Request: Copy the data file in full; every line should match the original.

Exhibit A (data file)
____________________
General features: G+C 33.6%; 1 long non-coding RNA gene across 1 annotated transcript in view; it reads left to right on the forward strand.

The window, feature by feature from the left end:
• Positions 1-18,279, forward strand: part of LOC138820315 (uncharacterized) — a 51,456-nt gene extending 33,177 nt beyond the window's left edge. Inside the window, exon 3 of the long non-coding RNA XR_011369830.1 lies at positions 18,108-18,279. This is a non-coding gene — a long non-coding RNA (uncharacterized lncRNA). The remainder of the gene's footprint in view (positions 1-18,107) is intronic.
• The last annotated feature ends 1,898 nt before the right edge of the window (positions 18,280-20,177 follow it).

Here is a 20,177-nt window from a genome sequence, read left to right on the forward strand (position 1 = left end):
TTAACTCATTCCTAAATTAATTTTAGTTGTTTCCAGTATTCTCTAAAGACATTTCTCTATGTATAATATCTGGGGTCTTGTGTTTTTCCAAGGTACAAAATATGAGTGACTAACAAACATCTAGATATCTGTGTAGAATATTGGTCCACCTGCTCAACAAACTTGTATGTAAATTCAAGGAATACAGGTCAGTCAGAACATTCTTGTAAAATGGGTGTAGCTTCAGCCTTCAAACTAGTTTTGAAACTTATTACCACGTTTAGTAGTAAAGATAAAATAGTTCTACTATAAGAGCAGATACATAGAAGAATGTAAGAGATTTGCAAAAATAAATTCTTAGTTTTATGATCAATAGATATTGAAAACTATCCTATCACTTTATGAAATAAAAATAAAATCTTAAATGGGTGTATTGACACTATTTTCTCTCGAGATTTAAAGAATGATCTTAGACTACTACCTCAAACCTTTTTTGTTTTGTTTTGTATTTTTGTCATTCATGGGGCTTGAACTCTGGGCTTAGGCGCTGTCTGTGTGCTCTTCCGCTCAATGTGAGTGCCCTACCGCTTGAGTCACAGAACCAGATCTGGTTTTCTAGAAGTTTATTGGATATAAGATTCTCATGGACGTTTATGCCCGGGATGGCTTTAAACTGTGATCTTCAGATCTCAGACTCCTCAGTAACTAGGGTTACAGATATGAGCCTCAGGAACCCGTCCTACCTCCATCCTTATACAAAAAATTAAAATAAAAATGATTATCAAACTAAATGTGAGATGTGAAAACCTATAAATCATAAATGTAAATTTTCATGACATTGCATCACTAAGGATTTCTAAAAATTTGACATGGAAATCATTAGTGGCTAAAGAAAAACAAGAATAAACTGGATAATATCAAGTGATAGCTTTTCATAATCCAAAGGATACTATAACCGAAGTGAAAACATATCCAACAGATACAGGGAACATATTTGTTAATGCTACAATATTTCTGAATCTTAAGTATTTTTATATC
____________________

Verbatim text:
General features: G+C 33.6%; 1 long non-coding RNA gene across 1 annotated transcript in view; it reads left to right on the forward strand.

The window, feature by feature from the left end:
• Positions 1-18,279, forward strand: part of LOC138820315 (uncharacterized) — a 51,456-nt gene extending 33,177 nt beyond the window's left edge. Inside the window, exon 3 of the long non-coding RNA XR_011369830.1 lies at positions 18,108-18,279. This is a non-coding gene — a long non-coding RNA (uncharacterized lncRNA). The remainder of the gene's footprint in view (positions 1-18,107) is intronic.
• The last annotated feature ends 1,898 nt before the right edge of the window (positions 18,280-20,177 follow it).

Here is a 20,177-nt window from a genome sequence, read left to right on the forward strand (position 1 = left end):
TTAACTCATTCCTAAATTAATTTTAGTTGTTTCCAGTATTCTCTAAAGACATTTCTCTATGTATAATATCTGGGGTCTTGTGTTTTTCCAAGGTACAAAATATGAGTGACTAACAAACATCTAGATATCTGTGTAGAATATTGGTCCACCTGCTCAACAAACTTGTATGTAAATTCAAGGAATACAGGTCAGTCAGAACATTCTTGTAAAATGGGTGTAGCTTCAGCCTTCAAACTAGTTTTGAAACTTATTACCACGTTTAGTAGTAAAGATAAAATAGTTCTACTATAAGAGCAGATACATAGAAGAATGTAAGAGATTTGCAAAAATAAATTCTTAGTTTTATGATCAATAGATATTGAAAACTATCCTATCACTTTATGAAATAAAAATAAAATCTTAAATGGGTGTATTGACACTATTTTCTCTCGAGATTTAAAGAATGATCTTAGACTACTACCTCAAACCTTTTTTGTTTTGTTTTGTATTTTTGTCATTCATGGGGCTTGAACTCTGGGCTTAGGCGCTGTCTGTGTGCTCTTCCGCTCAATGTGAGTGCCCTACCGCTTGAGTCACAGAACCAGATCTGGTTTTCTAGAAGTTTATTGGATATAAGATTCTCATGGACGTTTATGCCCGGGATGGCTTTAAACTGTGATCTTCAGATCTCAGACTCCTCAGTAACTAGGGTTACAGATATGAGCCTCAGGAACCCGTCCTACCTCCATCCTTATACAAAAAATTAAAATAAAAATGATTATCAAACTAAATGTGAGATGTGAAAACCTATAAATCATAAATGTAAATTTTCATGACATTGCATCACTAAGGATTTCTAAAAATTTGACATGGAAATCATTAGTGGCTAAAGAAAAACAAGAATAAACTGGATAATATCAAGTGATAGCTTTTCATAATCCAAAGGATACTATAACCGAAGTGAAAACATATCCAACAGATACAGGGAACATATTTGTTAATGCTACAATATTTCTGAATCTTAAGTATTTTTATATC